How to meet health targets through ready meal reformulation
Ready meals are big business. Nothing beats the convenience of popping to the supermarket and picking up a ready meal as an alternative to dining out, particularly in these challenging economic times.
As we have already seen, consumers are seeking more authentic flavours from the ready meals they choose, which has led to an overall premiumisation trend – great news for manufacturers. But while flavours are getting bigger, government bodies are cracking down on salt, sugar and calories, which poses the challenge – how do manufacturers meet the targets without compromising on taste?
A pinch of salt
As Public Health England (PHE) states, “as a nation, we are consuming too much salt – 8 grams a day on average”, which is above the government’s recommended target of 6 grams. PHE states that approximately four-fifths of salt intake comes from the foods we buy, leading the government to first impose salt reduction targets in 2006 on a whole range of products, including ready meals. The results from the latest targets released by PHE in December 2018 show that 52% of manufacturers and retailers met the average salt reduction targets set in 2014. While this is good news, it also demonstrates that there is a long way to go for many products and their manufacturers.
In 2019, food and drinks manufacturers are facing 145 targets for reformulation, according to The Grocer – a daunting prospect for many manufacturers. For example, PHE is targeting a 20% calorie reduction across savoury products by 2024 in addition to the new salt reduction targets and attempts to cut down on sugar levels.
But it’s not just health chiefs pushing the need the reformulation. France and Spain recently signed up to adhere to the Nutriscore labelling on front-of-pack, similar to the traffic light system in the UK, which is likely to lead to more scrutiny on prepared meals as consumers better understand the products they’re purchasing and try to make healthier choices.
If manufacturers want to meet the health targets and provide healthier choices to consumers, it’s clear that many ready meals will need to be reformulated. But just changing the recipe or cutting out ingredients can leave ready meals tasting bland. What if you could maximise the taste while meeting the health targets all by changing the process?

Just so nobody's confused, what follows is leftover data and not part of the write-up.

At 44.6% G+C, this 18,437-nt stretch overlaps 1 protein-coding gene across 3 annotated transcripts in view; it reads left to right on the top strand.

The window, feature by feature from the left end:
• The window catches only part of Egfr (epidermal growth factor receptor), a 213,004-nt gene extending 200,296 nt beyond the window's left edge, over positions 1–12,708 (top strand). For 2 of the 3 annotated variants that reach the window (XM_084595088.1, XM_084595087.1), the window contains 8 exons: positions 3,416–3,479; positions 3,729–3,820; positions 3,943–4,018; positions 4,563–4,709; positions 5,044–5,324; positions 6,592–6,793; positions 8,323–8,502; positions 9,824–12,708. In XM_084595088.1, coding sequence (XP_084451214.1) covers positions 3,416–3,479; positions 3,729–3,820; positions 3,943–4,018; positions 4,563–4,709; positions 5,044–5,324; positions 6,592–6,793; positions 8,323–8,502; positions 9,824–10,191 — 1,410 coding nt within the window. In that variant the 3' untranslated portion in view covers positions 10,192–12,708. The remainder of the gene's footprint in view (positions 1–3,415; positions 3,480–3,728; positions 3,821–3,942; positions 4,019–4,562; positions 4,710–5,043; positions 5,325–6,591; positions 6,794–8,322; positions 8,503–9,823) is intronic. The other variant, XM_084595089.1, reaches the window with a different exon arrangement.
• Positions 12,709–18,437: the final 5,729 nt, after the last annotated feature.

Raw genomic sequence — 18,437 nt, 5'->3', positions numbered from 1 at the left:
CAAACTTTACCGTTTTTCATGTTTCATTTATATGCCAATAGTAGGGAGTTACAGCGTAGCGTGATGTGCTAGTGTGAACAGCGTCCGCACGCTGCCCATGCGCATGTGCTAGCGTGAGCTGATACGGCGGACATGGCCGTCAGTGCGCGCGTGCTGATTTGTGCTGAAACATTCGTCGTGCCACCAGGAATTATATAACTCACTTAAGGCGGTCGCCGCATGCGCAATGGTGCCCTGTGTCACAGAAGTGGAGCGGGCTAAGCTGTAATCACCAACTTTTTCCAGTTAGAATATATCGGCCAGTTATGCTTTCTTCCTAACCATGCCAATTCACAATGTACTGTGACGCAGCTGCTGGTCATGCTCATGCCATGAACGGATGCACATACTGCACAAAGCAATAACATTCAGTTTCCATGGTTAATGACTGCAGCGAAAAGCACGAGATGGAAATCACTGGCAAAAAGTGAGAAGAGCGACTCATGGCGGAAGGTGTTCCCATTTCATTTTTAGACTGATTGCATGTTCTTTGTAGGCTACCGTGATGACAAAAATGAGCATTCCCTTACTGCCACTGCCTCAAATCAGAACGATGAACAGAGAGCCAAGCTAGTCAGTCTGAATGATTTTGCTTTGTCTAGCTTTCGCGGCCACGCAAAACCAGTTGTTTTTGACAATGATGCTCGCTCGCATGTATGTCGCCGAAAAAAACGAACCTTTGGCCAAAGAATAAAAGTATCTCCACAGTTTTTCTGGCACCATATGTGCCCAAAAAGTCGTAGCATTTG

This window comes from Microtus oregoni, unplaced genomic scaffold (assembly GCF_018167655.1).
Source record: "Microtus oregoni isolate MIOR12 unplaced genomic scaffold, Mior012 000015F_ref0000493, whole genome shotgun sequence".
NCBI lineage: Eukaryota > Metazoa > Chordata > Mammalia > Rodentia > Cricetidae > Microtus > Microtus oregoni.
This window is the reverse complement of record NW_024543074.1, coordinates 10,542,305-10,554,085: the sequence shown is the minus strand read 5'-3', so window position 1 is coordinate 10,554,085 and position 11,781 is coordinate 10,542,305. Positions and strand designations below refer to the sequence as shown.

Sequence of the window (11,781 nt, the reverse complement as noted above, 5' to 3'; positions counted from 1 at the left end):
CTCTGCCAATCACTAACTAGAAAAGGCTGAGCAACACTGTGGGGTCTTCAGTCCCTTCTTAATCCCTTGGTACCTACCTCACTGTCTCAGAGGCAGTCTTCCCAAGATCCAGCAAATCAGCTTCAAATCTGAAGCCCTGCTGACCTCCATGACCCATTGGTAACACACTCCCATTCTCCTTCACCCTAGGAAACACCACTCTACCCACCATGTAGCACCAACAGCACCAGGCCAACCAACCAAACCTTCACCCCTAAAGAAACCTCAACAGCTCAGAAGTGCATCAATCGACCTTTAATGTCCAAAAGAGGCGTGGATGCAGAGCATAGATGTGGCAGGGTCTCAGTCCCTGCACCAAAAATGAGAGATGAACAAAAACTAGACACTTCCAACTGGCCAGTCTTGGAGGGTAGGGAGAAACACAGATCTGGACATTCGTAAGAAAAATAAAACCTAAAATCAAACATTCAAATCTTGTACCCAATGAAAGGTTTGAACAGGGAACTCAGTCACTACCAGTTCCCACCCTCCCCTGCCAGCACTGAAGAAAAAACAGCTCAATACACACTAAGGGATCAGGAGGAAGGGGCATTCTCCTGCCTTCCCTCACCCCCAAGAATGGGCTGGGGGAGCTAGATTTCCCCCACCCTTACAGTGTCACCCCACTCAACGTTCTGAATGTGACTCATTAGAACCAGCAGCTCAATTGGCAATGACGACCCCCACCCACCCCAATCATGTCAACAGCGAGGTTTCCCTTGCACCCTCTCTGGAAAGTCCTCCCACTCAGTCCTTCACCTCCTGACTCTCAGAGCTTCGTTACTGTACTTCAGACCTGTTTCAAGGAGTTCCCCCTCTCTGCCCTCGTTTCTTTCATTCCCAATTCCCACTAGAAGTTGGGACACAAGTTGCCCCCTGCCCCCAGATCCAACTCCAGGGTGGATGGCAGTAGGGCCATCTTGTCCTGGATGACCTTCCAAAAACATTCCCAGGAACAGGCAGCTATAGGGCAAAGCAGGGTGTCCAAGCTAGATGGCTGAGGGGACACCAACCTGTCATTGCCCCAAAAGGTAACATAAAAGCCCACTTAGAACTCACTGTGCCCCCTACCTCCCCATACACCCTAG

Manufacturers switching to Steam Infusion have reformulated recipes with award-winning success. Reformulation is easy with Steam Infusion. This fast cooking technology is ideal for creating great tasting ready meals that consumers will love, while reducing the ingredients most reviled by government health bodies. The high-speed controllable mixing environment achieves a homogenising effect, allowing you to create a fat mimetic, achieving a creamier taste for ready meal sauces without the extra calories to meet the new targets.
The Vaction™ Pump can heat 500kg to 90°C in under 10 minutes. This quick cooking time allows you to retain the intense flavour profile of your ingredients so your products remain authentic and delight consumers’ taste buds. Salt and sugar additions can be reduced as more flavour from the whole recipe is captured in the product, so consumers won’t be able to tell that they’re eating healthier products.
For example, let’s take a recent customer making a tikka masala sauce with Steam Infusion. All the spices where reduced from the original recipe in the trial as Steam Infusion retains more flavour top-notes than a conventionally cooked sauce. This paired with the enhanced creamy mouthfeel allowed us to reduce the yoghurt without negatively impacting the flavour. The sauce was more rounded in flavour, glossier and tastier without the need of extra salt, sugar or dairy.
Chris Brooks, Development Chef, comments, “Reformulation to meet these reduced salt, calorie and sugar targets needn’t feel onerous. With Steam Infusion, we can adapt recipes to maintain the indulgent tastes that consumers love, while reducing some of the less healthy ingredients that have long since fallen out of favour. We can run trials at our test centre at the University of Lincoln’s National Centre for Food Manufacturing (NCFM) with your recipes and offer advice on how to reformulate to best meet these new health targets.”